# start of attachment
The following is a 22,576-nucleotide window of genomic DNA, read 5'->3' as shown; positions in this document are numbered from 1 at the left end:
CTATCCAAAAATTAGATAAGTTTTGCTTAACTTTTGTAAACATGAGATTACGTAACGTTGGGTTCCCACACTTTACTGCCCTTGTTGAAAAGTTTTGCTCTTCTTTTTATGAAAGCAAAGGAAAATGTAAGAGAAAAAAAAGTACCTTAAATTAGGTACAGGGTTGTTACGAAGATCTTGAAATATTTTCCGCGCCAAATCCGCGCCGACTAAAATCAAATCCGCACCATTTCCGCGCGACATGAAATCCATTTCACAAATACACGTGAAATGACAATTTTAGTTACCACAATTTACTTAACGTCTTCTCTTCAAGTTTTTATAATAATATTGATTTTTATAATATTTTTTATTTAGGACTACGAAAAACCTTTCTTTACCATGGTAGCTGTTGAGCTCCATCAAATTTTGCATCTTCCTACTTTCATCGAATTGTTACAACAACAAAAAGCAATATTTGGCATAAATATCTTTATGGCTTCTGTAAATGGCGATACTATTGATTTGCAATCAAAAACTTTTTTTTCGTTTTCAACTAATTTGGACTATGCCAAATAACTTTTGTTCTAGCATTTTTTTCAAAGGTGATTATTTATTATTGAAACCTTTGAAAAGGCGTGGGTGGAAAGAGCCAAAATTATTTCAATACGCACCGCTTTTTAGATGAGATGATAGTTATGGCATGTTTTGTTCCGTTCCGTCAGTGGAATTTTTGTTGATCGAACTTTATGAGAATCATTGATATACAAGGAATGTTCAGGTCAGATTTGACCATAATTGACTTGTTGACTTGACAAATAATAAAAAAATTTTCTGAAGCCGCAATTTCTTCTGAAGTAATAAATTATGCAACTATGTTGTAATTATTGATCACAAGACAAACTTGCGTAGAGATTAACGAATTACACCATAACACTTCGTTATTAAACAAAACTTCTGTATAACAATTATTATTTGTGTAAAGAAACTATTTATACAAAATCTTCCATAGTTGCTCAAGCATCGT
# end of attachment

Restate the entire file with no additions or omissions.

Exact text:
The following is a 22,576-nucleotide window of genomic DNA, read 5'->3' as shown; positions in this document are numbered from 1 at the left end:
CTATCCAAAAATTAGATAAGTTTTGCTTAACTTTTGTAAACATGAGATTACGTAACGTTGGGTTCCCACACTTTACTGCCCTTGTTGAAAAGTTTTGCTCTTCTTTTTATGAAAGCAAAGGAAAATGTAAGAGAAAAAAAAGTACCTTAAATTAGGTACAGGGTTGTTACGAAGATCTTGAAATATTTTCCGCGCCAAATCCGCGCCGACTAAAATCAAATCCGCACCATTTCCGCGCGACATGAAATCCATTTCACAAATACACGTGAAATGACAATTTTAGTTACCACAATTTACTTAACGTCTTCTCTTCAAGTTTTTATAATAATATTGATTTTTATAATATTTTTTATTTAGGACTACGAAAAACCTTTCTTTACCATGGTAGCTGTTGAGCTCCATCAAATTTTGCATCTTCCTACTTTCATCGAATTGTTACAACAACAAAAAGCAATATTTGGCATAAATATCTTTATGGCTTCTGTAAATGGCGATACTATTGATTTGCAATCAAAAACTTTTTTTTCGTTTTCAACTAATTTGGACTATGCCAAATAACTTTTGTTCTAGCATTTTTTTCAAAGGTGATTATTTATTATTGAAACCTTTGAAAAGGCGTGGGTGGAAAGAGCCAAAATTATTTCAATACGCACCGCTTTTTAGATGAGATGATAGTTATGGCATGTTTTGTTCCGTTCCGTCAGTGGAATTTTTGTTGATCGAACTTTATGAGAATCATTGATATACAAGGAATGTTCAGGTCAGATTTGACCATAATTGACTTGTTGACTTGACAAATAATAAAAAAATTTTCTGAAGCCGCAATTTCTTCTGAAGTAATAAATTATGCAACTATGTTGTAATTATTGATCACAAGACAAACTTGCGTAGAGATTAACGAATTACACCATAACACTTCGTTATTAAACAAAACTTCTGTATAACAATTATTATTTGTGTAAAGAAACTATTTATACAAAATCTTCCATAGTTGCTCAAGCATCGT